Student Political Action Coalition
Empowering youth to reclaim their civic agency.
Lehigh University freshman, Raina McKoen, in front of the Washington Monument at the March for Our Lives on March 24, 2018. Her sign reads "Power to the Peaceful." Raina is the chair of the Social Policy Committee in Lehigh's chapter of SPAC.
Lehigh students look on as speakers present at a SPAC sponsored "Signmaking Party" in preparation for the March for Our Lives in Washington, D.C.
Pennsylvania State Representative Steve Samuelson was one of the guest speakers featured at a SPAC sponsored "Signmaking Party" on March 20, 2018, in preparation for the March for Our Lives in Washington, D.C. Other attendees included ACLU PA State Board Member Joe Welsh, Lehigh University Chief of Police Jason Schiffer, Bethlehem City Chief of Police Mark DiLuzio, and Lehigh University President John Simon.
Chloe Sider, Sara Boyd, and Ryan Bailey tabling on Lehigh University's front lawn to take student sign ups to attend the March for Our Lives in Washington D.C.
Sara Boyd and Ryan Bailey on the T-Mobile billboard in Times Square, New York City, the day before presenting at the United Nations Committee on Teaching about the United Nations Conference.
Ryan Bailey and Sara Boyd after presenting at the United Nations Committee on Teaching about the United Nations Conference on April 6, 2018. At the UN, Sara spoke about civic activism and youth participation in the political process on a panel titled "Protecting and Encouraging Our Youth", while Ryan presented at an Information Fair with handouts about the Student Political Action Coalition.
The official logo of the Student Political Action Coalition.
Amber Wallace, a Lehigh University student, on the SPAC sponsored trip to Washington, D.C. for the March for Our Lives on March 24, 2018.
From left, Sara Boyd, Chloe Sider, and Ryan Bailey lead a group of ~150 Lehigh University students as they make their way towards the Washington Monument to eat lunch before attending the March for Our lives in Washington, D.C., on March 24, 2018.
The roughly 150 Lehigh University students who traveled to Washington, D.C. for the March for Our Lives on March 24, 2018, pose for a picture in front of the Washington Monument.
The Lehigh University students on their way to the Washington Monument to eat lunch before heading to the March for Our Lives on March 24, 2018.
Eligibility: Are you employed by T-Mobile or related to an employee of T-Mobile?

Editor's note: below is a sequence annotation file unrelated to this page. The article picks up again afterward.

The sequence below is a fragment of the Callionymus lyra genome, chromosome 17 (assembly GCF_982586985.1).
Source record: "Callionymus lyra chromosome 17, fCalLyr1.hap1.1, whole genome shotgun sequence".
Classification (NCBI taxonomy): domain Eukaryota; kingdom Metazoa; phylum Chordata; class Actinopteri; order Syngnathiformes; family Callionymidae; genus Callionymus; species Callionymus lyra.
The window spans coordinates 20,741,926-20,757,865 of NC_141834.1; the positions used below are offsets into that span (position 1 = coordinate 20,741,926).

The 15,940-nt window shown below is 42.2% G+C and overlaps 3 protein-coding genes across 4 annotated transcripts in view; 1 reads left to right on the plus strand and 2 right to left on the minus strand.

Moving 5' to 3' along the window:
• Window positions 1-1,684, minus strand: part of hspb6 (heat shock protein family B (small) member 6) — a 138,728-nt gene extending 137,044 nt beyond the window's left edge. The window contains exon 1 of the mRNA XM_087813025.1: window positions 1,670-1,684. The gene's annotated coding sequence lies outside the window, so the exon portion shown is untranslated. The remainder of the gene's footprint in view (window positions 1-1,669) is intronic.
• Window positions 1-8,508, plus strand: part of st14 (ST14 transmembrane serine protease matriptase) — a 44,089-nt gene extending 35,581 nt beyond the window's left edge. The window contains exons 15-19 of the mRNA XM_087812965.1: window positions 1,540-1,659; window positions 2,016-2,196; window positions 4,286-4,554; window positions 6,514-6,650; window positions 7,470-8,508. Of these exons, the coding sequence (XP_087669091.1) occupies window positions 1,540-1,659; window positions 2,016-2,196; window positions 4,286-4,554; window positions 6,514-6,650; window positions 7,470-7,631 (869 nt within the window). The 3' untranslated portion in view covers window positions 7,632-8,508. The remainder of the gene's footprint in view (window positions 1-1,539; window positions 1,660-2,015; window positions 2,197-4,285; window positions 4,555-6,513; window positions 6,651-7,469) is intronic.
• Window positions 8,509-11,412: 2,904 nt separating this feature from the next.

Website or social media url(s) (optional):
Instagram: @studentpoliticalaction, @lehighspac
Project Stage: Select the description below that best applies to your approach.
Growth (have moved past the very first activities; working towards the next level of expansion)
1. Personal Journey: What’s the story behind why you decided to start this project? NOTE: All applications must include a 1 minute video that answers: “I am stepping up to make change because..."
After the Marjory Stoneman Douglas High School shooting, we decided that we had to do whatever was in our power to help sustain this new wave of student activism. We started the Student Political Action Coalition because we saw widespread youth political apathy in our communities, at our university, and across the United States that we knew could be fixed if students realized the strength of their collective will. The problems that this generation face are such that require the transformation of political apathy into political empathy, and SPAC exists to help the youth reclaim their grasp on the most complex political and social problems of our time.
2. The Problem: What problem are you helping to solve?
At SPAC, we aim to re-engage the American youth in the political processes that impact their daily lives. The American youth is a historically underrepresented group due to systemic disenfranchisement, lack of capital, and not being taken seriously. This disengaged youth is a threat to the health of our democracy, which only functions properly when citizens partake in their governance.
3. Your Solution: How are you planning to solve this problem? Share your specific approach.
SPAC has a three-pronged approach to our projects, which we call the Path to Change: Empowerment, Dialogue, and Action. We will empower student leaders to spark civic participation on college campuses. We will open and sustain dialogues among students and with those in power on issues important to America’s youth. We will then take action that results in policy and systemic change. Our Path to Change is cyclical and self-sustaining. Empowered youth initiate dialogue. Dialogue leads to action. Action inspires more dialogue. The youth must feel connected to our societies in order to be motivated to change them. Our Path to Change is the process by which we have seen this happen, and hope to see it continue in the future.
4. Example: Please walk us through a specific example of what happens when a person or group gets involved with your project.